Food & Cooking Book Reviews

TEN RESTAURANTS THAT CHANGED AMERICA by Paul Freedman
FOOD & COOKING
Released: Sept. 20, 2016

"Culinary historians, those besotted with food culture, and curious general readers will all find something of value in this well-researched, entertaining social and cultural history."
A robust historical trek through America's restaurant cuisine over three centuries. Read full book review >
BUSINESS & ECONOMICS
Released: Sept. 25, 2016

"An insightful book that should be of interest to anyone who eats food, animal or not."
Unsentimental study of the dangers in how meat is produced and distributed around the world, particularly in the United States. Read full book review >

THE ESSENTIAL OYSTER by Rowan Jacobsen
FOOD & COOKING
Released: Oct. 4, 2016

"Jacobsen may leave noncoastal readers drooling with jealousy, but vicarious oyster slurping is better than none."
This verbally and visually succulent book covers 99 types of oysters, most from the shores of North America. Read full book review >
FOOD CITY by Joy Santlofer
FOOD & COOKING
Released: Nov. 1, 2016

"Rich, impeccably researched urban history with plenty of fun fodder for foodies."
A comprehensive history of New York City's food industry, from the late chair of New York University's Food Studies Program. Read full book review >
RAY & JOAN by Lisa Napoli
BIOGRAPHY & MEMOIR
Released: Nov. 15, 2016

"A book characterized by deep research and a seamless weaving together of the details of different lives."
A dual biography of the man who made McDonald's ubiquitous and his third wife, who, after his death, spent the last two decades of her life becoming one of most generous philanthropists in American history. Read full book review >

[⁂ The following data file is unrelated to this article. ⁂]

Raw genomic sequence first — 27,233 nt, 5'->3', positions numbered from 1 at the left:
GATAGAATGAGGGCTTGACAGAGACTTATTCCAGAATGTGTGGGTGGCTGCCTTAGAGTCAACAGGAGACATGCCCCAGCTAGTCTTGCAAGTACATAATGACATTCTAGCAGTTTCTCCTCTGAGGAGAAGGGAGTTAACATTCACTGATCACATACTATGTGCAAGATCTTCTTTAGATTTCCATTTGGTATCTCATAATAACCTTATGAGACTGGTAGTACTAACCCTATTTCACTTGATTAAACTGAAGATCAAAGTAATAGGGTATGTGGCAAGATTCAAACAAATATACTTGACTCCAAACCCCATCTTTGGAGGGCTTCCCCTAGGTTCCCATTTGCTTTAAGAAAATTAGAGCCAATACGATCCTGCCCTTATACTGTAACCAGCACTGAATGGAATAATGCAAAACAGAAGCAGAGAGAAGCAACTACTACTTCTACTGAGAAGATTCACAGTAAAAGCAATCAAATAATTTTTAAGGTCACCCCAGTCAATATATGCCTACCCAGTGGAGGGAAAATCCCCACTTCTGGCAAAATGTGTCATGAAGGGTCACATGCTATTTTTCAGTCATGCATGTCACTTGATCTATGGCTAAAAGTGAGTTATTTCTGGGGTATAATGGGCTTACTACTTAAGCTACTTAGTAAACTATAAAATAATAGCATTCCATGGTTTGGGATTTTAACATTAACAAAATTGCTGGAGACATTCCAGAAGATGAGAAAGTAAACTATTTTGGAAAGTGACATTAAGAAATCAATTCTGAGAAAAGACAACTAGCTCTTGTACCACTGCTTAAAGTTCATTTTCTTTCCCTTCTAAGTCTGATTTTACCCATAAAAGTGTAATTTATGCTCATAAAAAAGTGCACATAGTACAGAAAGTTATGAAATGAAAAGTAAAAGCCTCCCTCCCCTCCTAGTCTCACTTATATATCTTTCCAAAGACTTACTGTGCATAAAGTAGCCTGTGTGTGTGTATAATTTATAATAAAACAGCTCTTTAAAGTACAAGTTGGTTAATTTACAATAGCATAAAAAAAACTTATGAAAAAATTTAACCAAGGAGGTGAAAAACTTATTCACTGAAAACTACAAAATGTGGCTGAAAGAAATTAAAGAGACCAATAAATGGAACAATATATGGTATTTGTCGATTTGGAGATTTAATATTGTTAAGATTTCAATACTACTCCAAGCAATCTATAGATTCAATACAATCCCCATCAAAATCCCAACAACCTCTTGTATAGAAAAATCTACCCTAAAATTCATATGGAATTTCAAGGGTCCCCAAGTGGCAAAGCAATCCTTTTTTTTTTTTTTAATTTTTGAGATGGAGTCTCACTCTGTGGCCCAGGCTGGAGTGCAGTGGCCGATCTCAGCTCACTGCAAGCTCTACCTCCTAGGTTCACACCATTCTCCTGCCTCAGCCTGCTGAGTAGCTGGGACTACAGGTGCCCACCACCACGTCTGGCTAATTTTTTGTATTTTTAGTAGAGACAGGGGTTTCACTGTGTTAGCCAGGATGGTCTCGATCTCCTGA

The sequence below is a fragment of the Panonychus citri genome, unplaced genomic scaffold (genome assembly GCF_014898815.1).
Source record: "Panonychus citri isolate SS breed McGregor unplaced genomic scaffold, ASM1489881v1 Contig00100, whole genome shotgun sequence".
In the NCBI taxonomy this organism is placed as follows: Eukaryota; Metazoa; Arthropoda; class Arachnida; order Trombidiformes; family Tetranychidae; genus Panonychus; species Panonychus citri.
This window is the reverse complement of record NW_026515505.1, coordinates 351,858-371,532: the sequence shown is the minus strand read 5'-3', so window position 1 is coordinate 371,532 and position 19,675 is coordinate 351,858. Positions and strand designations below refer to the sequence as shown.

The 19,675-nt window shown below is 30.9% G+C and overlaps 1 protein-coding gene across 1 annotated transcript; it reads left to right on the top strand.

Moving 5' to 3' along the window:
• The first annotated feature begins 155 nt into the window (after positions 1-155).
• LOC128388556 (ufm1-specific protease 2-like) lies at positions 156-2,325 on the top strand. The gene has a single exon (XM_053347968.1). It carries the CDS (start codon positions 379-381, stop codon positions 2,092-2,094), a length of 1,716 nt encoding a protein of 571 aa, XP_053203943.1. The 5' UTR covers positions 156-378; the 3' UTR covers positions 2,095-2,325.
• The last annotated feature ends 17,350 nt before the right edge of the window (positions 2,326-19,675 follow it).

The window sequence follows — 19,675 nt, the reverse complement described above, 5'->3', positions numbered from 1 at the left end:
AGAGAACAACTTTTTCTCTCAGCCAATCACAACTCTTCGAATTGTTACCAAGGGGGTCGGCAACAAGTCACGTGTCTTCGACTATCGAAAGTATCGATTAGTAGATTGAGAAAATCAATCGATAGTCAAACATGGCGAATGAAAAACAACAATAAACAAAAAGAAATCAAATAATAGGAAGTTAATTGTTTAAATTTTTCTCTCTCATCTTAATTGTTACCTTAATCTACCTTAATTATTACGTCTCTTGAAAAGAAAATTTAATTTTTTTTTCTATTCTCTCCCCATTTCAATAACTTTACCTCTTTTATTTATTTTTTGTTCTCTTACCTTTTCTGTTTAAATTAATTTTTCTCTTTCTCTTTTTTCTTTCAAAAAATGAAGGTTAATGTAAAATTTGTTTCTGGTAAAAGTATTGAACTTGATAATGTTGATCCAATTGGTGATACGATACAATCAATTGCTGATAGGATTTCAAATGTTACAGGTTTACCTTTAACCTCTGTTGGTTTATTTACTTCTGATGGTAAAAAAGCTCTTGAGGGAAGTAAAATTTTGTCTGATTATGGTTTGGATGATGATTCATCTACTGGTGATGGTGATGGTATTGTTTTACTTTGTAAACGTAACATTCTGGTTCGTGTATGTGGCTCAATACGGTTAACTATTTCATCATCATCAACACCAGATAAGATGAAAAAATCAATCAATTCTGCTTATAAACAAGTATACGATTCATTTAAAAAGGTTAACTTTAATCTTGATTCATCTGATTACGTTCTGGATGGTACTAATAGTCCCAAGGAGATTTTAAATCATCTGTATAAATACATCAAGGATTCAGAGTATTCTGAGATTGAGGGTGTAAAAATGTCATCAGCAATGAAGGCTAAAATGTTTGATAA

Kirkus Interview
Jennifer Keishin Armstrong
author of SEINFELDIA
August 22, 2016

Jennifer Keishin Armstrong’s new bestseller Seinfeldia is the hilarious behind-the-scenes story of two guys who went out for coffee and dreamed up Seinfeld —the cultural sensation that changed television and bled into the real world. Comedians Larry David and Jerry Seinfeld never thought anyone would watch their silly little sitcom about a New York comedian sitting around talking to his friends. NBC executives didn’t think anyone would watch either, but they bought it anyway, hiding it away in the TV dead zone of summer. But against all odds, viewers began to watch, first a few and then many, until nine years later nearly 40 million Americans were tuning in weekly. In Seinfeldia, TV historian and entertainment writer Armstrong celebrates the creators and fans of this American television phenomenon, bringing readers behind-the-scenes of the show while it was on the air and into the world of devotees for whom it never stopped being relevant, a world where the Soup Nazi still spends his days saying “No soup for you!” “Armstrong’s intimate, breezy history is full of gossipy details, show trivia, and insights into how famous episodes came to be,” our reviewer writes. “Perfect for Seinfeldians and newcomers alike.” View video >